U.S. Firms Invest in Mexico's Processed Food Industry

The 1994 North America Free Trade Agreement (NAFTA) between the United States, Canada, and Mexico was established to enhance trade. The successfulincrease in trade was accompanied by an even more important sharp increase in foreign direct investment (FOi) between the partners, especially between the United States and Mexico. U.S. exports of processed foods to Mexico, mostly processed meats, poultry, animal fats, and vegetable oil, increased from $1.1 billion in 1990 to $2.8 billion in 1998. U.S. processed food imports from Mexico grew from $1 billion to $2.5 billion in the same years, and were mostly malt beverages, prepared fresh and frozen fish, and distilled spirits (table 1). At the same time, foreign direct investment (FOi) between the United States, Canada, and Mexico increased sharply, paving the way for a regional food system. FOi, or substantial ownership investments in foreign businesses, allows the investing firm to exercise control over the use of those assets (unlike foreign portfolio investment, which is passive and does not seek control over decisionmaking). The $6.5 billion in sales generated by U.S. food processing affiliates in Mexico overshadowed U.S. exports of processed food products to Mexico by more than a 2-to-l ratio in 1998, making FOi more responsible than direct exports for the increasing presence of U.S. food processing firms in Mexico (fig. 1). U.S. FOi in Mexico's $47 billion processed food industry increased from $210 million in 1987 to $5 billion in 1997 (fig. 2). Mexico is now the third largest host country for U.S. FOi after the United Kingdom and Canada. Nearly three-fourths of the U.S. FOi in Mexico's food processing sector is in firms producing a wide variety of highly processed foods including snack foods, edible vegetable oils, mayonnaise and salad dressing, meat and poultry, concentrates and flavorings, confectionery products, and pasta and related products. About one-tenth of the U.S. FOi is in flour mills or bakery product companies; about 15 percent is in breweries and soft drink bottlers. Less than 5 percent is in fruit and vegetable processors.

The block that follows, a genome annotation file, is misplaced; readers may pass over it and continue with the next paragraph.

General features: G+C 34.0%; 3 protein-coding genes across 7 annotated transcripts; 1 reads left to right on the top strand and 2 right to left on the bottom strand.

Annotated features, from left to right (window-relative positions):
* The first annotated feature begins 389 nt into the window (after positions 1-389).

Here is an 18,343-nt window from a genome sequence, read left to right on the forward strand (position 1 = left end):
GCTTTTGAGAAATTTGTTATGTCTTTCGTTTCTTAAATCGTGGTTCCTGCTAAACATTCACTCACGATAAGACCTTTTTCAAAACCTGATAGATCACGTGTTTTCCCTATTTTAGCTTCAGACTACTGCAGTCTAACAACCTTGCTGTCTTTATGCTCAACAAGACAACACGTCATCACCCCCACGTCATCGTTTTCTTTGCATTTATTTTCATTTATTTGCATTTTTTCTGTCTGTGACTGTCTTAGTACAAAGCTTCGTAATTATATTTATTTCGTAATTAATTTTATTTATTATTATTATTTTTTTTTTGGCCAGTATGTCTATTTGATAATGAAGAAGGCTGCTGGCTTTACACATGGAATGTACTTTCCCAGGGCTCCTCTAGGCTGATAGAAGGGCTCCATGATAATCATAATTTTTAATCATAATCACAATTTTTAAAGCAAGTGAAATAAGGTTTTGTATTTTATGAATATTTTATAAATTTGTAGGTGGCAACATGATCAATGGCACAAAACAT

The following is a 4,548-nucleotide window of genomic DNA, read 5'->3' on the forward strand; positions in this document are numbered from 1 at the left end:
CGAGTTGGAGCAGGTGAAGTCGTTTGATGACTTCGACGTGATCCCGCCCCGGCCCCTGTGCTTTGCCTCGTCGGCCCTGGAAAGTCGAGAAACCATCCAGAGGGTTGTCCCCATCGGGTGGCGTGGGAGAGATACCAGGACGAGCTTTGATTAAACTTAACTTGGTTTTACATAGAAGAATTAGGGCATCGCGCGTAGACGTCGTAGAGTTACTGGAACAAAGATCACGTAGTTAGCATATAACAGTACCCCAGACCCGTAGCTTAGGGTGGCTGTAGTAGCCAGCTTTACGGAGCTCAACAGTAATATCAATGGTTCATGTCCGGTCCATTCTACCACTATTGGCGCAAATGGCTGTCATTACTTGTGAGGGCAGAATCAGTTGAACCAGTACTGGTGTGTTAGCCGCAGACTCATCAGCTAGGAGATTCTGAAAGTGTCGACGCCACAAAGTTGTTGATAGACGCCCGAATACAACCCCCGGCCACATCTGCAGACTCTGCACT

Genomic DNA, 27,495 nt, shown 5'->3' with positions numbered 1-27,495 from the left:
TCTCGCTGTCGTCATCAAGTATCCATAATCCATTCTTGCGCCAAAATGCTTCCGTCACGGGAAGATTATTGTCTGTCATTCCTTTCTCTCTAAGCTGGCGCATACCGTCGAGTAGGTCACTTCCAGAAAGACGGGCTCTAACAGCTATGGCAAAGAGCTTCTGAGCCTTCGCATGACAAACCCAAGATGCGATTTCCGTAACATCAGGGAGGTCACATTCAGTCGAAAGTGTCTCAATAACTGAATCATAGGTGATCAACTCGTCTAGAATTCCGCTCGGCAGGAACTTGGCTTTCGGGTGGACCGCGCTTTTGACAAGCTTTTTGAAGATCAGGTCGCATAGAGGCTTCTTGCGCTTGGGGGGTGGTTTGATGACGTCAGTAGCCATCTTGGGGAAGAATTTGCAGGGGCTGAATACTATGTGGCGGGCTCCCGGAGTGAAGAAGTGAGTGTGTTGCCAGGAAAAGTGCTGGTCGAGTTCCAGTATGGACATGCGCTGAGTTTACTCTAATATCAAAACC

Issue Date:
May 05 1999
Publication Type:
Journal Article
Record Identifier:
Published in:
Food Review: The Magazine of Food Economics, Volume 22, Issue 2
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 Record created 2017-12-19, last modified 2018-01-22

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